Community Care: A Mental Health Check-In
When the first stories of an unknown virus occurring in China began appearing in the news, most of us couldn’t begin to imagine how dramatically life in the United States would change in just a few months. As our Whitman-Walker Health family adjusts to a new normal, we wanted to take a moment for a mental health check-in.
How are you doing? No, really… How are you really doing? Scared? Frustrated? Angry? Frightened?
So many feelings. All are valid.
As a therapist, I rarely find myself telling clients to isolate. Most days I am assertively encouraging my clients to do just the opposite. “We are hardwired for connection!” I exclaim on a nearly daily basis (a favorite quote of mine borrowed from the researcher and author Dr. Brené Brown). Research shows us that social connection is protective against depression, anxiety, substance use and other mental health issues. And yet, today I am fielding calls from concerned clients imploring them to stay home, hunker down, and isolate. To protect our physical health, we are actively taking steps to, potentially, jeopardize our mental health. However, social distancing does not have to be entirely isolating.
Instead of the public health directive “social distancing” I prefer the term “community care.” By staying home and isolating as best we can, we are caring for our communities by prioritizing the health of those most vulnerable to COVID-19. We are also doing what we can to decrease exposure so that we can reduce the burden on healthcare professionals in medical centers and hospitals. So, we distance and isolate in a profound act of caring for each other.
Community care is not new for LGBTQ communities. We have been caring for each other through difficult times throughout history. A few weeks ago as we were discussing COVID-19 precautions a colleague of mine alluded to his memories of the 80s and early 90s, of friends and loved ones dying every day during the height of the AIDS epidemic. Illness, disease, and death are part of the narrative of LGBTQ communities. So, too, are resilience, strength, and community.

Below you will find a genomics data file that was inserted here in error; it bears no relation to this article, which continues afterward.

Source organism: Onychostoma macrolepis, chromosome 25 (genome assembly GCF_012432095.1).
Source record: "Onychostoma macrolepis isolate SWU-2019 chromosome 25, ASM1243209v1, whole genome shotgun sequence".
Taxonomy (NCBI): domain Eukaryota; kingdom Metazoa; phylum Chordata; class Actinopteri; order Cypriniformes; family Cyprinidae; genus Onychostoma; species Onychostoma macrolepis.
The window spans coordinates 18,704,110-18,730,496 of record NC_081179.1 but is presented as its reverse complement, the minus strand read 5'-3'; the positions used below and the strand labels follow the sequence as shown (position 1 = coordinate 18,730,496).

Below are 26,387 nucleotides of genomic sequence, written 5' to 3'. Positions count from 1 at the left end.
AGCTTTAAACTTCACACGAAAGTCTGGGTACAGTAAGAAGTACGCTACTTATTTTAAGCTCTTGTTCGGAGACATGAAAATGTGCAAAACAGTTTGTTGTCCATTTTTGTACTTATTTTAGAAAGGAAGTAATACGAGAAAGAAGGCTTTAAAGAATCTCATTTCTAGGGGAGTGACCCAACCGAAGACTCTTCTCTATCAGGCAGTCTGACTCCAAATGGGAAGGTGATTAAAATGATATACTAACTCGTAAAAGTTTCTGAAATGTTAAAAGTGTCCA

My clients are sharing with me that the language they are hearing on the news and in conversation brings them back to the rise of the HIV/AIDS epidemic: virus, infection, positive, negative, testing, pneumonia, infection rate, exposure, protection, death rate… the list goes on. People are wearing masks and gloves, and many are afraid of touching, of hugging, of being near each other. The trauma of the HIV/AIDS epidemic lives with many of us, and we must allow ourselves to feel and express the sadness, anger, fear and whatever else we may be feeling. Trauma is real. Feel what you are feeling. Journal. Create art. Tell a friend. Light a candle. You are not alone.
That being said, you may not be alone, but you may feel lonely. How do we manage loneliness? How do we engage in community care that goes beyond staying home and avoiding public contact? Now more than ever we have to prioritize connection instead of avoiding it.
An exercise I often give clients is to pick a few people in their life who make them feel cared for. Text or reach out to each person and ask them to check in on you over the next few weeks. A check-in could be a quick text, a phone call, a FaceTime chat, a funny gif. It doesn’t have to be long or in depth. The purpose of this exercise is to feel more confident asking for the support that we need. By asking someone else to check in on you over the next few weeks, you are identifying your own needs and actively seeking care and compassion. You can also reverse this exercise and reach out to your loved ones and friends. Schedule calls and phone dates. Now is the time to connect. Don’t allow the need for distancing to force you to disconnect.
Today, and always, our Whitman-Walker family is here for you. We see you. We care deeply for you. Between the hours of 9am to 5pm, if you feel you need some additional mental health support please call us at 202-745-7000 and we will connect you to care by phone.
I close this message with powerful and poetic words from Lynn Ungar’s “Pandemic”:
…And when your body has become still,
reach out with your heart.
Know that we are connected
in ways that are terrifying and beautiful.
(You could hardly deny it now.)
Know that our lives
are in one another’s hands.
(Surely, that has come clear.)
Do not reach out your hands.
Reach out your heart.
Reach out your words.
Reach out all the tendrils
of compassion that move, invisibly,
where we cannot touch….
Check out these links for helpful information about managing your mental health during this time: